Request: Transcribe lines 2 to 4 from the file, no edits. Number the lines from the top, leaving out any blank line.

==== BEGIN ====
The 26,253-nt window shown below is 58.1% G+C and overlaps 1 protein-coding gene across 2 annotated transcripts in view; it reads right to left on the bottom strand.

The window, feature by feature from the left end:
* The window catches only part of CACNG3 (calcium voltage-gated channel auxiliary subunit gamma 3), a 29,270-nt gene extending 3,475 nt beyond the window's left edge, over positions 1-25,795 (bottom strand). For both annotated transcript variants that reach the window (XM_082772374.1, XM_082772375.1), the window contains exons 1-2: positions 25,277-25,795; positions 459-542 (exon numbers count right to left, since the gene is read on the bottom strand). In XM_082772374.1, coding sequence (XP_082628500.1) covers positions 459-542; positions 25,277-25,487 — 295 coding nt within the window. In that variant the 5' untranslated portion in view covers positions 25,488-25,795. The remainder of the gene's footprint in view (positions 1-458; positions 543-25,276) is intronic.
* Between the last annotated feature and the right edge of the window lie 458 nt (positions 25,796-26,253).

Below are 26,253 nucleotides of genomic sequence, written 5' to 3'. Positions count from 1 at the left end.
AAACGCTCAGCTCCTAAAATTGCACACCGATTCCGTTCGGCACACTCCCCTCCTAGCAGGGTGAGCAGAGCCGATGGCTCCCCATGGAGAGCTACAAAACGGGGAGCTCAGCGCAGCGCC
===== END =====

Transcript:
The window, feature by feature from the left end:
* The window catches only part of CACNG3 (calcium voltage-gated channel auxiliary subunit gamma 3), a 29,270-nt gene extending 3,475 nt beyond the window's left edge, over positions 1-25,795 (bottom strand). For both annotated transcript variants that reach the window (XM_082772374.1, XM_082772375.1), the window contains exons 1-2: positions 25,277-25,795; positions 459-542 (exon numbers count right to left, since the gene is read on the bottom strand). In XM_082772374.1, coding sequence (XP_082628500.1) covers positions 459-542; positions 25,277-25,487 — 295 coding nt within the window. In that variant the 5' untranslated portion in view covers positions 25,488-25,795. The remainder of the gene's footprint in view (positions 1-458; positions 543-25,276) is intronic.
* Between the last annotated feature and the right edge of the window lie 458 nt (positions 25,796-26,253).